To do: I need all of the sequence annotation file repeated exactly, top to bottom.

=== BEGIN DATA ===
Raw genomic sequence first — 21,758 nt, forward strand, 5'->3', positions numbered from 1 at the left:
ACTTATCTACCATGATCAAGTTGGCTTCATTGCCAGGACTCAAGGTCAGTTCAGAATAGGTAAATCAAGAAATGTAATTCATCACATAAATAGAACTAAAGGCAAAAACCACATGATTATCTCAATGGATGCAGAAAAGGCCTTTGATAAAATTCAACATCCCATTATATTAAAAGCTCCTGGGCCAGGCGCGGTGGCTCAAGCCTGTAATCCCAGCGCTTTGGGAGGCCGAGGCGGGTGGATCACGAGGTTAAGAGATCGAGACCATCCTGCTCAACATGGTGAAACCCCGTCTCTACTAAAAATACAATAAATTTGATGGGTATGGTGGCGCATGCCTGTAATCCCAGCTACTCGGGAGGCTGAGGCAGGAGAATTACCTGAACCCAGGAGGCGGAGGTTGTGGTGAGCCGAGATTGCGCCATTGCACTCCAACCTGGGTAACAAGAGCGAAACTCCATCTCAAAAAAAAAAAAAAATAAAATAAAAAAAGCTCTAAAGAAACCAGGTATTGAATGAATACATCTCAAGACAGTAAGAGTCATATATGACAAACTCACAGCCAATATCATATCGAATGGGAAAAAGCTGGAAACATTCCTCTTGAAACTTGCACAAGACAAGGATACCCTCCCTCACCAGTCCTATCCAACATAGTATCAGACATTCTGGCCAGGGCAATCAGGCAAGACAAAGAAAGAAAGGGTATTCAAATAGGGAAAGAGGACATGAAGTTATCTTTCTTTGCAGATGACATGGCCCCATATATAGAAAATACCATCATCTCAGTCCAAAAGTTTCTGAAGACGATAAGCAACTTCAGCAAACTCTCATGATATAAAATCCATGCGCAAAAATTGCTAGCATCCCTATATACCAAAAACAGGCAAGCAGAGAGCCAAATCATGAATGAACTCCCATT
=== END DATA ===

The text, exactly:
Raw genomic sequence first — 21,758 nt, forward strand, 5'->3', positions numbered from 1 at the left:
ACTTATCTACCATGATCAAGTTGGCTTCATTGCCAGGACTCAAGGTCAGTTCAGAATAGGTAAATCAAGAAATGTAATTCATCACATAAATAGAACTAAAGGCAAAAACCACATGATTATCTCAATGGATGCAGAAAAGGCCTTTGATAAAATTCAACATCCCATTATATTAAAAGCTCCTGGGCCAGGCGCGGTGGCTCAAGCCTGTAATCCCAGCGCTTTGGGAGGCCGAGGCGGGTGGATCACGAGGTTAAGAGATCGAGACCATCCTGCTCAACATGGTGAAACCCCGTCTCTACTAAAAATACAATAAATTTGATGGGTATGGTGGCGCATGCCTGTAATCCCAGCTACTCGGGAGGCTGAGGCAGGAGAATTACCTGAACCCAGGAGGCGGAGGTTGTGGTGAGCCGAGATTGCGCCATTGCACTCCAACCTGGGTAACAAGAGCGAAACTCCATCTCAAAAAAAAAAAAAAATAAAATAAAAAAAGCTCTAAAGAAACCAGGTATTGAATGAATACATCTCAAGACAGTAAGAGTCATATATGACAAACTCACAGCCAATATCATATCGAATGGGAAAAAGCTGGAAACATTCCTCTTGAAACTTGCACAAGACAAGGATACCCTCCCTCACCAGTCCTATCCAACATAGTATCAGACATTCTGGCCAGGGCAATCAGGCAAGACAAAGAAAGAAAGGGTATTCAAATAGGGAAAGAGGACATGAAGTTATCTTTCTTTGCAGATGACATGGCCCCATATATAGAAAATACCATCATCTCAGTCCAAAAGTTTCTGAAGACGATAAGCAACTTCAGCAAACTCTCATGATATAAAATCCATGCGCAAAAATTGCTAGCATCCCTATATACCAAAAACAGGCAAGCAGAGAGCCAAATCATGAATGAACTCCCATT